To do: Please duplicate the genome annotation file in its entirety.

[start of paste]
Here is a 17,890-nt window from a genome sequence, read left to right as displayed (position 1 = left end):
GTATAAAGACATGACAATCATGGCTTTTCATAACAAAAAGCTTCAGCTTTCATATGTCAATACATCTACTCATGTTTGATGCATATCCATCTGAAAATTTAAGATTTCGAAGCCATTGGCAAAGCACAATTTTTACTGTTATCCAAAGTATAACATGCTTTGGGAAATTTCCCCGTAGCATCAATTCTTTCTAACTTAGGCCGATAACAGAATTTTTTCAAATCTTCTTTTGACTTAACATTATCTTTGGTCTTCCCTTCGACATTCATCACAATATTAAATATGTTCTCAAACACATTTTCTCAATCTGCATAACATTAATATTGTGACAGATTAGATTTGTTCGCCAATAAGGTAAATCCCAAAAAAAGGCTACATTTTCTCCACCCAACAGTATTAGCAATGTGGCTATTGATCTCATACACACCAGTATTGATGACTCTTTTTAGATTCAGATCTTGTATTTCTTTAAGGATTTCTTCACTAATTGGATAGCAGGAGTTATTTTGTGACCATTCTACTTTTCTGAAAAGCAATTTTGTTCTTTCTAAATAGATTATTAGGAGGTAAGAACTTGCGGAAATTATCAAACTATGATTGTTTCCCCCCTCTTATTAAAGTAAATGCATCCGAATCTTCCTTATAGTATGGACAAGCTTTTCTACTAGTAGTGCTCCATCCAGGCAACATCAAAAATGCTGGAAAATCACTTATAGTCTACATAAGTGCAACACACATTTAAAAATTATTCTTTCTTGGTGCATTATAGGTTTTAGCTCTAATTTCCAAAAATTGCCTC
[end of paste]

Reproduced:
Here is a 17,890-nt window from a genome sequence, read left to right as displayed (position 1 = left end):
GTATAAAGACATGACAATCATGGCTTTTCATAACAAAAAGCTTCAGCTTTCATATGTCAATACATCTACTCATGTTTGATGCATATCCATCTGAAAATTTAAGATTTCGAAGCCATTGGCAAAGCACAATTTTTACTGTTATCCAAAGTATAACATGCTTTGGGAAATTTCCCCGTAGCATCAATTCTTTCTAACTTAGGCCGATAACAGAATTTTTTCAAATCTTCTTTTGACTTAACATTATCTTTGGTCTTCCCTTCGACATTCATCACAATATTAAATATGTTCTCAAACACATTTTCTCAATCTGCATAACATTAATATTGTGACAGATTAGATTTGTTCGCCAATAAGGTAAATCCCAAAAAAAGGCTACATTTTCTCCACCCAACAGTATTAGCAATGTGGCTATTGATCTCATACACACCAGTATTGATGACTCTTTTTAGATTCAGATCTTGTATTTCTTTAAGGATTTCTTCACTAATTGGATAGCAGGAGTTATTTTGTGACCATTCTACTTTTCTGAAAAGCAATTTTGTTCTTTCTAAATAGATTATTAGGAGGTAAGAACTTGCGGAAATTATCAAACTATGATTGTTTCCCCCCTCTTATTAAAGTAAATGCATCCGAATCTTCCTTATAGTATGGACAAGCTTTTCTACTAGTAGTGCTCCATCCAGGCAACATCAAAAATGCTGGAAAATCACTTATAGTCTACATAAGTGCAACACACATTTAAAAATTATTCTTTCTTGGTGCATTATAGGTTTTAGCTCTAATTTCCAAAAATTGCCTC